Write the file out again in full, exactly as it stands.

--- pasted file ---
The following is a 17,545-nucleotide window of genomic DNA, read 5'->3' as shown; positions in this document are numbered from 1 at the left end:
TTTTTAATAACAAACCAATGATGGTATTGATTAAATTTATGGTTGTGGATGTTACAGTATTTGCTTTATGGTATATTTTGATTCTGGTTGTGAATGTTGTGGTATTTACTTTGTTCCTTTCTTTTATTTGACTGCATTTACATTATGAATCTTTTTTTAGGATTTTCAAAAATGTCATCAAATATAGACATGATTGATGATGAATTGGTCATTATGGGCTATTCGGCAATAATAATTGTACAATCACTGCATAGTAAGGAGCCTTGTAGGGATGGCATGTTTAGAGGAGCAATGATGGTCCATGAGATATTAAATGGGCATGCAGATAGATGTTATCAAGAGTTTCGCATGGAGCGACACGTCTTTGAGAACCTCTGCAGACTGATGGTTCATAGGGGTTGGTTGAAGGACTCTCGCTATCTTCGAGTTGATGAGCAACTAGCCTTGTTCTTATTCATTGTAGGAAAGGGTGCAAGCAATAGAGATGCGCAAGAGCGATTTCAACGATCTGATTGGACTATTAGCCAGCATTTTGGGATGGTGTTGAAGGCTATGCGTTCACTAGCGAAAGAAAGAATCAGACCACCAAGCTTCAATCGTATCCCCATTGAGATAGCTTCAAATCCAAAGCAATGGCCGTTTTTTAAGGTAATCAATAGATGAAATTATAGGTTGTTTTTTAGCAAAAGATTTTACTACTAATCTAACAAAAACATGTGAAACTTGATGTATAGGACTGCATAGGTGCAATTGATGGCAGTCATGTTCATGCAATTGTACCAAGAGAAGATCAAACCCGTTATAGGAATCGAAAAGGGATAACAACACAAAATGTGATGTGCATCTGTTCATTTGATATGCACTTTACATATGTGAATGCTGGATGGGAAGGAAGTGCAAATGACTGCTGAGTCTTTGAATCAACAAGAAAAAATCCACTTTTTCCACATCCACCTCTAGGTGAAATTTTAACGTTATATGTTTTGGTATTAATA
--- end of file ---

The following is a 17,545-nucleotide window of genomic DNA, read 5'->3' as shown; positions in this document are numbered from 1 at the left end:
TTTTTAATAACAAACCAATGATGGTATTGATTAAATTTATGGTTGTGGATGTTACAGTATTTGCTTTATGGTATATTTTGATTCTGGTTGTGAATGTTGTGGTATTTACTTTGTTCCTTTCTTTTATTTGACTGCATTTACATTATGAATCTTTTTTTAGGATTTTCAAAAATGTCATCAAATATAGACATGATTGATGATGAATTGGTCATTATGGGCTATTCGGCAATAATAATTGTACAATCACTGCATAGTAAGGAGCCTTGTAGGGATGGCATGTTTAGAGGAGCAATGATGGTCCATGAGATATTAAATGGGCATGCAGATAGATGTTATCAAGAGTTTCGCATGGAGCGACACGTCTTTGAGAACCTCTGCAGACTGATGGTTCATAGGGGTTGGTTGAAGGACTCTCGCTATCTTCGAGTTGATGAGCAACTAGCCTTGTTCTTATTCATTGTAGGAAAGGGTGCAAGCAATAGAGATGCGCAAGAGCGATTTCAACGATCTGATTGGACTATTAGCCAGCATTTTGGGATGGTGTTGAAGGCTATGCGTTCACTAGCGAAAGAAAGAATCAGACCACCAAGCTTCAATCGTATCCCCATTGAGATAGCTTCAAATCCAAAGCAATGGCCGTTTTTTAAGGTAATCAATAGATGAAATTATAGGTTGTTTTTTAGCAAAAGATTTTACTACTAATCTAACAAAAACATGTGAAACTTGATGTATAGGACTGCATAGGTGCAATTGATGGCAGTCATGTTCATGCAATTGTACCAAGAGAAGATCAAACCCGTTATAGGAATCGAAAAGGGATAACAACACAAAATGTGATGTGCATCTGTTCATTTGATATGCACTTTACATATGTGAATGCTGGATGGGAAGGAAGTGCAAATGACTGCTGAGTCTTTGAATCAACAAGAAAAAATCCACTTTTTCCACATCCACCTCTAGGTGAAATTTTAACGTTATATGTTTTGGTATTAATA